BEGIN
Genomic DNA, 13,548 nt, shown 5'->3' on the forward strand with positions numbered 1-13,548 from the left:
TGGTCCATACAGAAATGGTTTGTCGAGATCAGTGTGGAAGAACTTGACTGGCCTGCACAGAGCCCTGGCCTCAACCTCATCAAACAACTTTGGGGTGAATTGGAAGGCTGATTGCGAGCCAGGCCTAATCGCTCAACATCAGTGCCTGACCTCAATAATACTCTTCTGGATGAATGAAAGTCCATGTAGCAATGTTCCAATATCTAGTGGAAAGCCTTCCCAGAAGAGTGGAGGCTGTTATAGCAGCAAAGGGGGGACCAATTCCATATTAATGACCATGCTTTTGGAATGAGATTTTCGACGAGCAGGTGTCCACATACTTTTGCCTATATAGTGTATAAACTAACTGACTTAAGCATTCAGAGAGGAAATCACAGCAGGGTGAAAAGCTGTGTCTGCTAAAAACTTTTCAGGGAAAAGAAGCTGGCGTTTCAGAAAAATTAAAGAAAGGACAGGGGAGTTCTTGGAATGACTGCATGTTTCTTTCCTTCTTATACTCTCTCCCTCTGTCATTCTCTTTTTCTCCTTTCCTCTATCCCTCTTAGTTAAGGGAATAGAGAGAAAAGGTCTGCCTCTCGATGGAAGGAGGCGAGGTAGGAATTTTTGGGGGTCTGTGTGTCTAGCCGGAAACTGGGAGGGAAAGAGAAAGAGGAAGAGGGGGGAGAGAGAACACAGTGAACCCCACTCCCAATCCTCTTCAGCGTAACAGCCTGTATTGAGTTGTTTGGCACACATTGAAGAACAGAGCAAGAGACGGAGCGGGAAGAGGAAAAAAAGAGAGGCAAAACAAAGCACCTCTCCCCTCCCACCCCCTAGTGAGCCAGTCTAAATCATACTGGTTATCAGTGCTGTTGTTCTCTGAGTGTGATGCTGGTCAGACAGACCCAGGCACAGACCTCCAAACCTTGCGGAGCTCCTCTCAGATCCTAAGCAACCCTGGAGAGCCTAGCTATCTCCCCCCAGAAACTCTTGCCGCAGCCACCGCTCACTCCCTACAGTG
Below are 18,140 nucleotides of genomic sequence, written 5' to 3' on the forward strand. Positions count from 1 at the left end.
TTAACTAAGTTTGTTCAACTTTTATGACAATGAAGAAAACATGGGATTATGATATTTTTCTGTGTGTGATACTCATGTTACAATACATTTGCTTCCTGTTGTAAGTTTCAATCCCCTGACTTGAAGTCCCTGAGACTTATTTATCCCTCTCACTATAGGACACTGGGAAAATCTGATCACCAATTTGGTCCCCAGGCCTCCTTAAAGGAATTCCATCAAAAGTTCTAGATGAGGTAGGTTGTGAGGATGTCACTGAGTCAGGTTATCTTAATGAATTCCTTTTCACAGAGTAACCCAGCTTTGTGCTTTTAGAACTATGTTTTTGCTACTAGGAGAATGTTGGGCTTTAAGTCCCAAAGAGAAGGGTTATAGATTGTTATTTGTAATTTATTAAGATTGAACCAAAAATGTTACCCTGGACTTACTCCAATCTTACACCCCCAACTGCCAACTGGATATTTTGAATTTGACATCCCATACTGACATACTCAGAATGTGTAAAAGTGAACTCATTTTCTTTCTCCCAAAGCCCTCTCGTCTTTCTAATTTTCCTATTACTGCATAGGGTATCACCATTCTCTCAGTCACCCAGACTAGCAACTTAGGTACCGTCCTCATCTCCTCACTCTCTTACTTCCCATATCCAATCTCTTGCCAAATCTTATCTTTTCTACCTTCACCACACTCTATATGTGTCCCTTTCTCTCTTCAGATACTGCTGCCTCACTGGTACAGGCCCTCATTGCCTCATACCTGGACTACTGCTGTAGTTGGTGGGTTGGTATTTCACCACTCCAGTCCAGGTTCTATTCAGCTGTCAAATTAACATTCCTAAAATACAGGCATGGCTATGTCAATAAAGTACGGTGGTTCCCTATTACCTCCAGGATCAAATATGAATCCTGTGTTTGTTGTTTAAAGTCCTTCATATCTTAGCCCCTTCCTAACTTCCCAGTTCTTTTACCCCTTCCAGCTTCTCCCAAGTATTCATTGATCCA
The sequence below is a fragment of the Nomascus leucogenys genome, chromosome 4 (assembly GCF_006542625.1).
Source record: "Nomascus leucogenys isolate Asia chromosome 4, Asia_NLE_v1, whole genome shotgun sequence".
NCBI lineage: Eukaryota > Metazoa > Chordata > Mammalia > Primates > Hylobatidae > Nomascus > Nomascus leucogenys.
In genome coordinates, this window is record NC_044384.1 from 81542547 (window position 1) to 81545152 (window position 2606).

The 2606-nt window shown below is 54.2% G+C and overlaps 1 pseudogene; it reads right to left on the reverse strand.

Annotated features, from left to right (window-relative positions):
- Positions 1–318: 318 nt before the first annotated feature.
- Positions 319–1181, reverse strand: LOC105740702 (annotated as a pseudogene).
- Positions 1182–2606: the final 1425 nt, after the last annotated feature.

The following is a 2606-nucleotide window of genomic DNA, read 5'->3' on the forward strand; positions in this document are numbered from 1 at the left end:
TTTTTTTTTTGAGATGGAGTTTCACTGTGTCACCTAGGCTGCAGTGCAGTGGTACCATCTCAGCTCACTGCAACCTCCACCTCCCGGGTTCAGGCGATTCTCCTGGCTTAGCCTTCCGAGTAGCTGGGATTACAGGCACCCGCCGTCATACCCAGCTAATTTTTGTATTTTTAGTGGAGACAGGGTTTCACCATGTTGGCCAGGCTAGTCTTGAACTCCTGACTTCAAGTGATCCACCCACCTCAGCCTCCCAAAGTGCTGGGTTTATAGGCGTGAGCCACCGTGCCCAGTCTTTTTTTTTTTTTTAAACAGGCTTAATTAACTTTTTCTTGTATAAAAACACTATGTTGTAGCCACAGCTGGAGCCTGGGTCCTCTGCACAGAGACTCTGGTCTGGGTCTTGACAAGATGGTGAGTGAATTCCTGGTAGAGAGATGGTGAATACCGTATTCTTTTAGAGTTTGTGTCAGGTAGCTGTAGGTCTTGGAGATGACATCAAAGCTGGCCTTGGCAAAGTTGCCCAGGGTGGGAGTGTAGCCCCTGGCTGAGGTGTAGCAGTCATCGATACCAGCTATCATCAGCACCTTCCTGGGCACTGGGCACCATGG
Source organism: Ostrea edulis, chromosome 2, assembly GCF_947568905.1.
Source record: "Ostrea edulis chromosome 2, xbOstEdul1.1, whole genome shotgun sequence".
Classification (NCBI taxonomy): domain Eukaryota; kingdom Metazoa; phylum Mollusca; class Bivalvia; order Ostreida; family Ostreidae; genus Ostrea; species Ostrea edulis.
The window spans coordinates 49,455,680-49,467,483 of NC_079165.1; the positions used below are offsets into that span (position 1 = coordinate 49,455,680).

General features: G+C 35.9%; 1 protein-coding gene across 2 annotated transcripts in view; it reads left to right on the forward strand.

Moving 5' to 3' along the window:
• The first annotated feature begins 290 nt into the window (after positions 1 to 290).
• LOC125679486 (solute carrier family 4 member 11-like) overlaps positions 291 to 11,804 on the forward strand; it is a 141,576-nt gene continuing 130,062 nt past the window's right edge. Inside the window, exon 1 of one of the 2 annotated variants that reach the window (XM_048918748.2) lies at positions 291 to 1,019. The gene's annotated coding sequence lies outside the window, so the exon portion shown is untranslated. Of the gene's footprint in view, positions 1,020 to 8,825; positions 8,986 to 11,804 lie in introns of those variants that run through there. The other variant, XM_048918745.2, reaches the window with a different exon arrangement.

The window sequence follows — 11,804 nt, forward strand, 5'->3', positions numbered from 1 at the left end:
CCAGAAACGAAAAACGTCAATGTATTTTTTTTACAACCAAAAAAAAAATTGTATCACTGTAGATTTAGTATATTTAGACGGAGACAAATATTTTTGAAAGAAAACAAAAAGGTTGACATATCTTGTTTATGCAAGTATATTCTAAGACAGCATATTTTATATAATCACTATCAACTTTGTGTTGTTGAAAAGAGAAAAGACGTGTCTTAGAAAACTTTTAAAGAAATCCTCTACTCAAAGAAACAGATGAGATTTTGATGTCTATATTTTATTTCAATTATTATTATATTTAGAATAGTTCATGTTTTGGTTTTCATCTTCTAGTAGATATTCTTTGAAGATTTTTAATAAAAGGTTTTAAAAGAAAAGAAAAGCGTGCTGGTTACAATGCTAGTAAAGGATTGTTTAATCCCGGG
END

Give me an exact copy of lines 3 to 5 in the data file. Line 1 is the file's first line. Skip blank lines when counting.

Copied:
Below are 18,140 nucleotides of genomic sequence, written 5' to 3' on the forward strand. Positions count from 1 at the left end.
TTAACTAAGTTTGTTCAACTTTTATGACAATGAAGAAAACATGGGATTATGATATTTTTCTGTGTGTGATACTCATGTTACAATACATTTGCTTCCTGTTGTAAGTTTCAATCCCCTGACTTGAAGTCCCTGAGACTTATTTATCCCTCTCACTATAGGACACTGGGAAAATCTGATCACCAATTTGGTCCCCAGGCCTCCTTAAAGGAATTCCATCAAAAGTTCTAGATGAGGTAGGTTGTGAGGATGTCACTGAGTCAGGTTATCTTAATGAATTCCTTTTCACAGAGTAACCCAGCTTTGTGCTTTTAGAACTATGTTTTTGCTACTAGGAGAATGTTGGGCTTTAAGTCCCAAAGAGAAGGGTTATAGATTGTTATTTGTAATTTATTAAGATTGAACCAAAAATGTTACCCTGGACTTACTCCAATCTTACACCCCCAACTGCCAACTGGATATTTTGAATTTGACATCCCATACTGACATACTCAGAATGTGTAAAAGTGAACTCATTTTCTTTCTCCCAAAGCCCTCTCGTCTTTCTAATTTTCCTATTACTGCATAGGGTATCACCATTCTCTCAGTCACCCAGACTAGCAACTTAGGTACCGTCCTCATCTCCTCACTCTCTTACTTCCCATATCCAATCTCTTGCCAAATCTTATCTTTTCTACCTTCACCACACTCTATATGTGTCCCTTTCTCTCTTCAGATACTGCTGCCTCACTGGTACAGGCCCTCATTGCCTCATACCTGGACTACTGCTGTAGTTGGTGGGTTGGTATTTCACCACTCCAGTCCAGGTTCTATTCAGCTGTCAAATTAACATTCCTAAAATACAGGCATGGCTATGTCAATAAAGTACGGTGGTTCCCTATTACCTCCAGGATCAAATATGAATCCTGTGTTTGTTGTTTAAAGTCCTTCATATCTTAGCCCCTTCCTAACTTCCCAGTTCTTTTACCCCTTCCAGCTTCTCCCAAGTATTCATTGATCCA
The sequence below is a fragment of the Nomascus leucogenys genome, chromosome 4 (assembly GCF_006542625.1).